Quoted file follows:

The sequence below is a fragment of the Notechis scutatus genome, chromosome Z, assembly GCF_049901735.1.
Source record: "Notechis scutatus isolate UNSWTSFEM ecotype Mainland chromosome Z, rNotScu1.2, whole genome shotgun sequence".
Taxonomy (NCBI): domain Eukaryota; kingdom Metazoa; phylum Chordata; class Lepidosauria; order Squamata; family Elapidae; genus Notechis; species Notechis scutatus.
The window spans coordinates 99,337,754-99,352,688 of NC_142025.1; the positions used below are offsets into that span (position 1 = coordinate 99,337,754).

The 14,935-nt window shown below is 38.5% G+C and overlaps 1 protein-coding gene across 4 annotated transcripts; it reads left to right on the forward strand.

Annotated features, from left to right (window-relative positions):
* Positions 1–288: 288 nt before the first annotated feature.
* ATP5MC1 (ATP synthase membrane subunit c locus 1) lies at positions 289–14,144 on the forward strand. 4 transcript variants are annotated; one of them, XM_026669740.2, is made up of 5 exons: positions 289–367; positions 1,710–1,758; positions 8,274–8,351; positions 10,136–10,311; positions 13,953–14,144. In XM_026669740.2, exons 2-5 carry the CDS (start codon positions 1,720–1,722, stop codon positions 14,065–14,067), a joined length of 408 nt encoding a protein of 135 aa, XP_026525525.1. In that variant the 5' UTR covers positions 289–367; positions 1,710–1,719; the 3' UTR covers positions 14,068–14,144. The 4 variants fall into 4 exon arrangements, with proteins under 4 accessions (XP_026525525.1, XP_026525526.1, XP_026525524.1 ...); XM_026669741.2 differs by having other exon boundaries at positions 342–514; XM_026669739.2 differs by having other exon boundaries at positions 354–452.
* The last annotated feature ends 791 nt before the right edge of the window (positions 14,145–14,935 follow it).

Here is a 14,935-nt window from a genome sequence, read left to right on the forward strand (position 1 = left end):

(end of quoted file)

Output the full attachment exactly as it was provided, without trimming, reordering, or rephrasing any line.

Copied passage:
The sequence below is a fragment of the Notechis scutatus genome, chromosome Z, assembly GCF_049901735.1.
Source record: "Notechis scutatus isolate UNSWTSFEM ecotype Mainland chromosome Z, rNotScu1.2, whole genome shotgun sequence".
Taxonomy (NCBI): domain Eukaryota; kingdom Metazoa; phylum Chordata; class Lepidosauria; order Squamata; family Elapidae; genus Notechis; species Notechis scutatus.
The window spans coordinates 99,337,754-99,352,688 of NC_142025.1; the positions used below are offsets into that span (position 1 = coordinate 99,337,754).

The 14,935-nt window shown below is 38.5% G+C and overlaps 1 protein-coding gene across 4 annotated transcripts; it reads left to right on the forward strand.

Annotated features, from left to right (window-relative positions):
* Positions 1–288: 288 nt before the first annotated feature.
* ATP5MC1 (ATP synthase membrane subunit c locus 1) lies at positions 289–14,144 on the forward strand. 4 transcript variants are annotated; one of them, XM_026669740.2, is made up of 5 exons: positions 289–367; positions 1,710–1,758; positions 8,274–8,351; positions 10,136–10,311; positions 13,953–14,144. In XM_026669740.2, exons 2-5 carry the CDS (start codon positions 1,720–1,722, stop codon positions 14,065–14,067), a joined length of 408 nt encoding a protein of 135 aa, XP_026525525.1. In that variant the 5' UTR covers positions 289–367; positions 1,710–1,719; the 3' UTR covers positions 14,068–14,144. The 4 variants fall into 4 exon arrangements, with proteins under 4 accessions (XP_026525525.1, XP_026525526.1, XP_026525524.1 ...); XM_026669741.2 differs by having other exon boundaries at positions 342–514; XM_026669739.2 differs by having other exon boundaries at positions 354–452.
* The last annotated feature ends 791 nt before the right edge of the window (positions 14,145–14,935 follow it).

Here is a 14,935-nt window from a genome sequence, read left to right on the forward strand (position 1 = left end):